With over 23 billion devices and 2.5 exabytes of data produced daily, the Internet of Things presents a lucrative opportunity not only for organizations looking to increase operational efficiency but also for cybercriminals. Many studies show that almost half of US companies incorporate IoT solutions into IT infrastructures and have at least one security bridge.
While the cost of an IoT-related cyberattack now amounts to 13.4% of the total revenue for a business with an annual income of $ 5 million — and dozens of millions for larger enterprises! So what makes IoT solutions vulnerable to hacker attacks? What measures you should take to protect connected devices and the IoT software ecosystem against cybercrime?
Introduction To The IoT Security
The IoT is a technology area that deals with preventing unauthorized access to connected devices and networks.
Low-level software — i.e., firmware and embedded systems are running on connected gadgets. Which enables device-to-device communication. And continuous sensor data exchange is Internet of Things’ most vulnerable point. Based on outdated or unsupported Linux kernels, embedded software often contains well-documented security vulnerabilities which can be exploited over a wireless network; poor hardware design choices restricting patches only exacerbate the problem. Even automatic firmware updates do not guarantee absolute protection against cyberattacks. As certain malicious programs — especially those incorporating AI algorithms — are resistant to device reboots. Chip-level vulnerabilities — for example, the BLEEDINGBIT bugs detected in BLE chips manufactured by Texas Instruments (TI) — may also enable hackers to gain control over IoT networks and trigger remote code execution attacks.
You should also note, that not all connected devices are subject to hacker attacks: sensors, relays, and other small gadgets which do not have an IP address. And use encrypted communication protocols.
Although cybersecurity professionals had urged device manufacturers and early IoT adopters to remediate the Internet of Things security vulnerabilities long before the Mirai botnet almost brought the internet down. The infamous DDoS attack was an eye-opener and major proof IoT security challenges are real.
Besides digital burglary and surveillance, IoT devices’ security can be hacked and harnessed into giant botnets that threaten even properly secured enterprise-grade networks! The consequences of large-scale IoT cyberattacks may vary from power grid failures to putting patient safety and lives at risk.
Determining The Root Causes Of IoT Security Issues
Lack Of IoT Security Standards
Connected devices and IoT applications are seldom created with security in mind, as businesses that embark on the Internet of Things projects don’t normally possess the practical experience and extensive R&D facilities to future-proof their products.
Additionally, hardware manufacturers and software developers often advocate the use of certain technologies. That is blockchain, tokens, or platform-based solutions — to secure connected devices. Thus creating single-vendor IoT environments and undermining the Internet of Things interoperability.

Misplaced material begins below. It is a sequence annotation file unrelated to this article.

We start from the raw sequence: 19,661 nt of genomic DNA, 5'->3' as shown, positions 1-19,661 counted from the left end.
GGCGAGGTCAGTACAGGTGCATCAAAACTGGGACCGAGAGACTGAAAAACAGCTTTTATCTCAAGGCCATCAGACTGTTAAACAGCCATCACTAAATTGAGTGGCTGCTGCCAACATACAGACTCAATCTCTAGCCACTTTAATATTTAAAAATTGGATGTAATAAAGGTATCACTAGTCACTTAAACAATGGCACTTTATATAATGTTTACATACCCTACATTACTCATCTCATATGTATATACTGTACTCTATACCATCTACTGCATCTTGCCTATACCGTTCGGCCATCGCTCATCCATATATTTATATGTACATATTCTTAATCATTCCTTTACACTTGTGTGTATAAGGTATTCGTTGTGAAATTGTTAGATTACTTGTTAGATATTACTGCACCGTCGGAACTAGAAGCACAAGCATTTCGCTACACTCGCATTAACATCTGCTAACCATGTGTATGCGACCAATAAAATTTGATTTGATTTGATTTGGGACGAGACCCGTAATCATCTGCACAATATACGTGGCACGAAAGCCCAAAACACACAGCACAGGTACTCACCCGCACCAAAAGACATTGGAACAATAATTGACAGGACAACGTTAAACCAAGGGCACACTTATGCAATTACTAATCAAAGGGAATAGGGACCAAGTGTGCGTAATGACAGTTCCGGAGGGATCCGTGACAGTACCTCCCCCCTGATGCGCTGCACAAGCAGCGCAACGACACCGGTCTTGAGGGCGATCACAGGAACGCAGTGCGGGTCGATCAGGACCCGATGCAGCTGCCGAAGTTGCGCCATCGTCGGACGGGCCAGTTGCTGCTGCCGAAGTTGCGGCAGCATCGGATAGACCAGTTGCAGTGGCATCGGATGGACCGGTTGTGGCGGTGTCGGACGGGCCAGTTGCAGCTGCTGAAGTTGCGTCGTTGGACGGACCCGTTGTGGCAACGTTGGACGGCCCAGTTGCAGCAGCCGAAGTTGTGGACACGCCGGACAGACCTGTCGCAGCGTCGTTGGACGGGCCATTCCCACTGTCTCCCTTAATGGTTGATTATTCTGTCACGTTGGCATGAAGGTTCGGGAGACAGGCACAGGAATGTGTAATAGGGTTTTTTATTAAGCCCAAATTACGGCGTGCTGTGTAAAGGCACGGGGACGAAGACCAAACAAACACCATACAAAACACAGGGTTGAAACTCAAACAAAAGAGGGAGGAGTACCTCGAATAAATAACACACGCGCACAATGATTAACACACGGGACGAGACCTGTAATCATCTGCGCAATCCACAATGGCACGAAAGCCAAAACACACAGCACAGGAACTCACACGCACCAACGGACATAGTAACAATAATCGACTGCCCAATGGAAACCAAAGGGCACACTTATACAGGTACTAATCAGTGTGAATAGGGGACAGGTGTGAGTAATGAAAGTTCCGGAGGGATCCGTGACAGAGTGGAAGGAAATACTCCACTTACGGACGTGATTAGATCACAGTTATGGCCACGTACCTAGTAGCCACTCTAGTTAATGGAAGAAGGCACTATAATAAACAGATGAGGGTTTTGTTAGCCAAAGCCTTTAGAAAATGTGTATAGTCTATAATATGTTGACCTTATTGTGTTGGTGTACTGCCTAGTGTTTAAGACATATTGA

Diverse Security Requirements
Electronics, which will soon constitute just 0.2% of all the gadgets connected to the Internet. Typically possess limited computing power and may not have built-in firmware update capabilities. Some IoT security solutions do not have screens and they manages via voice commands. IoT security requirements also vary across industries: an intelligent thermostat that does not have access to sensitive data and an IoT-based platform for monitoring hand hygiene behavior in healthcare have different security properties.
Legacy IT Infrastructure
When it comes to the business technology domain, we mostly deal with outdated software systems.
Such systems are neither capable of processing sensor data in real-time nor ensuring visibility of a corporate IT infrastructure: according to Gemalto’s recent report, 48% of businesses cannot tell whether any of their IoT devices suffers a breach.
Flawed IoT Software Ecosystems
Web, mobile, and embedded applications that collect, process, and visualize sensor data should be built with trusted APIs.
And open-source software libraries and ensure data encryption and access control. According to Verizon, in 2018, 29.5% of all data breaches were caused by web application attacks; botnets initiated 77% of those.
Publicily Available & Hardcoded Passwords
US and UK regulations regarding hardcoded passwords. That is, non-encrypted text embedded into source code which simplifies device configuration but may compromise connected gadgets’ security. Remain a suggestion rather than enforcement, and few hardware manufacturers view security as an important part of IoT app development. Weak passwords were the key factor behind the Mirai botnet attack. The hackers simply scanned large blocks of the Internet for open Telnet ports. And used 61 common login/password combinations to take control of 2.5 million electronic devices with built-in connectivity.
Further IoT application development and adoption of the Internet of Things in business requires a complete IT infrastructure overhaul — and a solid security strategy for future IoT deployments.